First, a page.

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This week it will be 20 years since a jury returned a verdict of not guilty to O.J. Simpson for the murders of Nicole Brown and Ron Goldman. A&E will air two documentaries that feature the plaintiff's deposition tapes that have been hidden away since the civil trial. Patrick Southern, the assistant editor tells FCP.co how the productions were edited with the help of third party software tools, a state of the art storage solution and of course, Final Cut Pro X.

We have had great user stories on the use of Final Cut Pro in feature films, in sport, comedy and reality & drama. Now it is the time for FCPX to face up to the rigours of cutting a very high profile documentary. 

Before we let Patrick Southern take up the story, let's take a look at the trail for OJ Speaks:The Hidden Tapes that airs on A&E this Thursday, October 1st 2015

 

 

 

Back in January, I was hired onto The Secret Tapes of the O.J. Case: The Untold Story as an Assistant Editor. Thanks to Chuck Braverman, the director, we had the opportunity to cut the show in FCPX. Chuck is a big fan of Chris Fenwickʼs FCPX Grill and of FCP.co. He made sure the edit team was up to date with new developments in FCPX and related third-party plugins and apps. 

We logged over 10,000 clips in FCPX using names, Keyword Collections, notes on Keyword Ranges, and occasionally Markers. We started with a strategy of using the least number of Keyword Collections possible. While this method can work well in narrative filmmaking, we quickly realized that it was problematic when looking for specific story beats across hundreds of hours of archival content. Therefore, we started getting more precise with our Keywords.

We created folders for overarching concepts like, people, places, events, media source, etc. and filled those folders with detailed Keyword Collections. If we needed to be even more specific, we would add notes to individual Keyword Ranges on a clip. The fact that these notes are searchable in both the Event Browser and Timeline Index made work much easier. 

As new archival and interview media came in, we would log footage on a small transfer hard drive. Once logged, we would then copy Events from a Library on the transfer hard drive to a Library on the editorʼs external RAID. Christy Denes, the Editor, would then organize the clips from within the logging Event into various Events in her Library. Transferring between drives worked, but took valuable time to copy media from one drive to the other. 

By the time O.J. Speaks: The Hidden Tapes started production, Chuck and I had both, on separate days, been invited to LumaForgeʼs lab to see what they were doing. Chuck and I were both impressed with the prototype for the SHARESTATION, and knew we had to have it. A few weeks later, we had the first SHARESTATION on the market up and running.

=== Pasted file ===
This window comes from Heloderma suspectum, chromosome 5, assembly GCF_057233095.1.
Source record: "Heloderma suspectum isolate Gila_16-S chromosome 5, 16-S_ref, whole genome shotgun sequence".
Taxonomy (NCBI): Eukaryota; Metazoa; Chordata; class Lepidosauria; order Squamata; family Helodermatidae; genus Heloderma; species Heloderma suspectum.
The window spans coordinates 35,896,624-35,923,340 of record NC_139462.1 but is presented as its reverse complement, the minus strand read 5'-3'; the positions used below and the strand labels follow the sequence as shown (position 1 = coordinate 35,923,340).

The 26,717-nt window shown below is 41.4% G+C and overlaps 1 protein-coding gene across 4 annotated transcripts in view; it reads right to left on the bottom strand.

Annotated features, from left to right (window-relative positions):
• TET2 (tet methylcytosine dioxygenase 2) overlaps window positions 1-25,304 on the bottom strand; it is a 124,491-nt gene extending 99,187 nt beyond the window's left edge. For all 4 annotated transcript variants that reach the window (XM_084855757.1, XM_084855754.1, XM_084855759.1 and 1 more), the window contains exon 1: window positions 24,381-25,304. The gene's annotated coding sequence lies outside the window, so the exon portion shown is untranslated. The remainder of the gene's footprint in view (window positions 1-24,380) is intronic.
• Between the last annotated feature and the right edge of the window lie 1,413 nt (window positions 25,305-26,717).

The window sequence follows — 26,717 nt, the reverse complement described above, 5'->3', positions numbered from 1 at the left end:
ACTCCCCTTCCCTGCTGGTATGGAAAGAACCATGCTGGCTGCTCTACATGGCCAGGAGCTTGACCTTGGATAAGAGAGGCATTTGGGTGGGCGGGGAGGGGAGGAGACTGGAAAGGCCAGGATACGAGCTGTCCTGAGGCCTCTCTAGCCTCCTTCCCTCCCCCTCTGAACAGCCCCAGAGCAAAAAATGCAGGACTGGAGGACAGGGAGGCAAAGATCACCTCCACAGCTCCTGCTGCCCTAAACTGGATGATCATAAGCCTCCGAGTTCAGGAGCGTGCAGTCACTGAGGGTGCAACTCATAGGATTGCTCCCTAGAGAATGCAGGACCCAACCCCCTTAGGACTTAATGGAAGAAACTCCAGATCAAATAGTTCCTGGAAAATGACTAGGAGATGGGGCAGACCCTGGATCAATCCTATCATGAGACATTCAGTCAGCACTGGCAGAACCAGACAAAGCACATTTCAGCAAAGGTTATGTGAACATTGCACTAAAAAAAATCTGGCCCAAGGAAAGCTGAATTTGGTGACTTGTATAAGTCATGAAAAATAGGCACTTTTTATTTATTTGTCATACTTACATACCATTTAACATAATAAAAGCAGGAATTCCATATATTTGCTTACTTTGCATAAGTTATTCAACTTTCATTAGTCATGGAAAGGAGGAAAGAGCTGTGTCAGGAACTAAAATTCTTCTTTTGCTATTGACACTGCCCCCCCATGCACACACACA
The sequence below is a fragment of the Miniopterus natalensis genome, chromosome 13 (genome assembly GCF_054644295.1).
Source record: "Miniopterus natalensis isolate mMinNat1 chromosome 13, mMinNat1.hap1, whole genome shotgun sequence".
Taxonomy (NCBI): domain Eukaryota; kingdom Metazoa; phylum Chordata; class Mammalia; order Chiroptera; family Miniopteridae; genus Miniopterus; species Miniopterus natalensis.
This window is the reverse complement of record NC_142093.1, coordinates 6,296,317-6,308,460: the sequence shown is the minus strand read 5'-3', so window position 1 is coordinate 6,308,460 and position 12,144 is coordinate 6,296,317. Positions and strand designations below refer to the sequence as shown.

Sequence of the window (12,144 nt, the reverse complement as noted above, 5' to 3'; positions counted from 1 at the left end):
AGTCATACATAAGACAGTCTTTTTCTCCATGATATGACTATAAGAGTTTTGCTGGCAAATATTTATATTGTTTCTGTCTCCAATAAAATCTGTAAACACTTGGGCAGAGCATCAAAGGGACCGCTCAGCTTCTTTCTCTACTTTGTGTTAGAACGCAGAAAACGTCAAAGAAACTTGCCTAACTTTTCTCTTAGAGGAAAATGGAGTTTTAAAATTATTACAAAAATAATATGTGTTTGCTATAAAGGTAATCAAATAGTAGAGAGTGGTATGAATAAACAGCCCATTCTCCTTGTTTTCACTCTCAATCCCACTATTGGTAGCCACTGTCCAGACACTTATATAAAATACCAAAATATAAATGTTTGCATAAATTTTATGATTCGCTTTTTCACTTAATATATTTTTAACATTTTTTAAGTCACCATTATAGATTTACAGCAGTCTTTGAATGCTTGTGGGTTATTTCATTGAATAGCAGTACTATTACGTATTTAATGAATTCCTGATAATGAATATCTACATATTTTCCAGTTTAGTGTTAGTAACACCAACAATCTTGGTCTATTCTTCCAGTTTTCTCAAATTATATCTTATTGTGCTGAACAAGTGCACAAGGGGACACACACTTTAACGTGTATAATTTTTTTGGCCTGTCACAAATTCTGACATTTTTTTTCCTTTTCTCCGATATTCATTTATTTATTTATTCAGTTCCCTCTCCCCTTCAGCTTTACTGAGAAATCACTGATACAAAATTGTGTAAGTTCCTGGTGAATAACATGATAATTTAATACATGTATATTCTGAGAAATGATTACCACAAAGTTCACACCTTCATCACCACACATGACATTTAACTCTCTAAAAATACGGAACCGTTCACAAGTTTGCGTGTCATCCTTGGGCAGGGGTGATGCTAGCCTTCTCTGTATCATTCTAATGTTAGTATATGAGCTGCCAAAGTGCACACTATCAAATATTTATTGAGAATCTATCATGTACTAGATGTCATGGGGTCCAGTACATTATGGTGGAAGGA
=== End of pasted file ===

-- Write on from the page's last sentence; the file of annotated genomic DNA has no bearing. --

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As The Secret Tapes of the O.J. Case and O.J. Speaks were edited in separate offices in the same complex, we ran a 300ʼ 10Gbps Ethernet cable from the SHARESTATION in one office to a network switch in the other office. In total, we had five computers connected to the SHARESTATION. On one end, we had an two computers plugged directly into the 1 Gbps Ethernet ports on the back of the SHARESTATION. On the other end, the 10 Gbps cable fed three machines through wall connections. The SHARESTATION made moving media between Libraries faster and easier. 

Also around the beginning of O.J. Speaks, Philip and Greg at Lumberjack Systems started developing Transcript Mode for Lumberjack. We were fortunate to already have timecode stamped transcripts of all our interviews. We created Multicam Clips of each Interview, exported XML for each Multicam and tied the XML to the Interview Transcript in Lumberyard. This created Keyword Ranges based on the name of each speaker in the transcript at each new Timecode stamp. The text from the Transcript was then added to the notes section of the associated Keyword Range. 

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The power of Lumberjackʼs Transcript Mode was the ability to search dialogue from a Transcript in both the Event Browser and the Timeline Index. In the Event Browser, we would first select the Keyword Collection that represented the speaker whose dialogue we wanted to search. We could then enter a line of dialogue and the right Keyword Range would pop up. In the Timeline Index, we could search dialogue to see where a story beat began, or to find duplicates in the Timeline. This was incredibly powerful. The one caveat at the time was the inability of the Event Browserʼs search field to recognize apostrophes in the notes field. Hopefully, by the time you start using Transcript Mode, this will be fixed. 

Christy was ecstatic to work with Lumberjackʼs Transcript Mode. It saved us weeks of logging interviews. After using Transcript Mode on O.J. Speaks, David Tillman, the editor, mentioned that he wants to use it on any future project that uses transcripts. David said, “When working on a project with many interviews, it is an invaluable tool to find the content you need quickly and easily.”